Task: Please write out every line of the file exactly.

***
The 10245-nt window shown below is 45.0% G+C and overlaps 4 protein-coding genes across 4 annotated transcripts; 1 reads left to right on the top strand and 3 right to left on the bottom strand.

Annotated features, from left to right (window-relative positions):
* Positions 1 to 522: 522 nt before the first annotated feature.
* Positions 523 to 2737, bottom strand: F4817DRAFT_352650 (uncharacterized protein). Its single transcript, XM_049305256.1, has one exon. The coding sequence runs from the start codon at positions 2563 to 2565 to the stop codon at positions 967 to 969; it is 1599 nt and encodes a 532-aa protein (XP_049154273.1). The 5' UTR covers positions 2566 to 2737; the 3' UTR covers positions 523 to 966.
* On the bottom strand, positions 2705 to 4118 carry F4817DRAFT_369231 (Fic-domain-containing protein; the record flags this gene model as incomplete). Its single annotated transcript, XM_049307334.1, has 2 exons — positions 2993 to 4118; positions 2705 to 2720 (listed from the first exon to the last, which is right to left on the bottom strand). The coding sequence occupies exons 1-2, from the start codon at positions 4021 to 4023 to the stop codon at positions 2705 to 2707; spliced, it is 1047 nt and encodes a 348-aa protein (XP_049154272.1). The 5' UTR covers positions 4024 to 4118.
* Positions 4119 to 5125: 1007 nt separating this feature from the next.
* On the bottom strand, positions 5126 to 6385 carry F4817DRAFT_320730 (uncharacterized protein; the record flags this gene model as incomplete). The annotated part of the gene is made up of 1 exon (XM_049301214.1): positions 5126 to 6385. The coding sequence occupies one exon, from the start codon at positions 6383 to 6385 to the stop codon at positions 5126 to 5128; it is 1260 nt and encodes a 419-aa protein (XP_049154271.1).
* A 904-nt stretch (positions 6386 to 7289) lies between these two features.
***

The 10245-nt window shown below is 45.0% G+C and overlaps 4 protein-coding genes across 4 annotated transcripts; 1 reads left to right on the top strand and 3 right to left on the bottom strand.

Annotated features, from left to right (window-relative positions):
* Positions 1 to 522: 522 nt before the first annotated feature.
* Positions 523 to 2737, bottom strand: F4817DRAFT_352650 (uncharacterized protein). Its single transcript, XM_049305256.1, has one exon. The coding sequence runs from the start codon at positions 2563 to 2565 to the stop codon at positions 967 to 969; it is 1599 nt and encodes a 532-aa protein (XP_049154273.1). The 5' UTR covers positions 2566 to 2737; the 3' UTR covers positions 523 to 966.
* On the bottom strand, positions 2705 to 4118 carry F4817DRAFT_369231 (Fic-domain-containing protein; the record flags this gene model as incomplete). Its single annotated transcript, XM_049307334.1, has 2 exons — positions 2993 to 4118; positions 2705 to 2720 (listed from the first exon to the last, which is right to left on the bottom strand). The coding sequence occupies exons 1-2, from the start codon at positions 4021 to 4023 to the stop codon at positions 2705 to 2707; spliced, it is 1047 nt and encodes a 348-aa protein (XP_049154272.1). The 5' UTR covers positions 4024 to 4118.
* Positions 4119 to 5125: 1007 nt separating this feature from the next.
* On the bottom strand, positions 5126 to 6385 carry F4817DRAFT_320730 (uncharacterized protein; the record flags this gene model as incomplete). The annotated part of the gene is made up of 1 exon (XM_049301214.1): positions 5126 to 6385. The coding sequence occupies one exon, from the start codon at positions 6383 to 6385 to the stop codon at positions 5126 to 5128; it is 1260 nt and encodes a 419-aa protein (XP_049154271.1).
* A 904-nt stretch (positions 6386 to 7289) lies between these two features.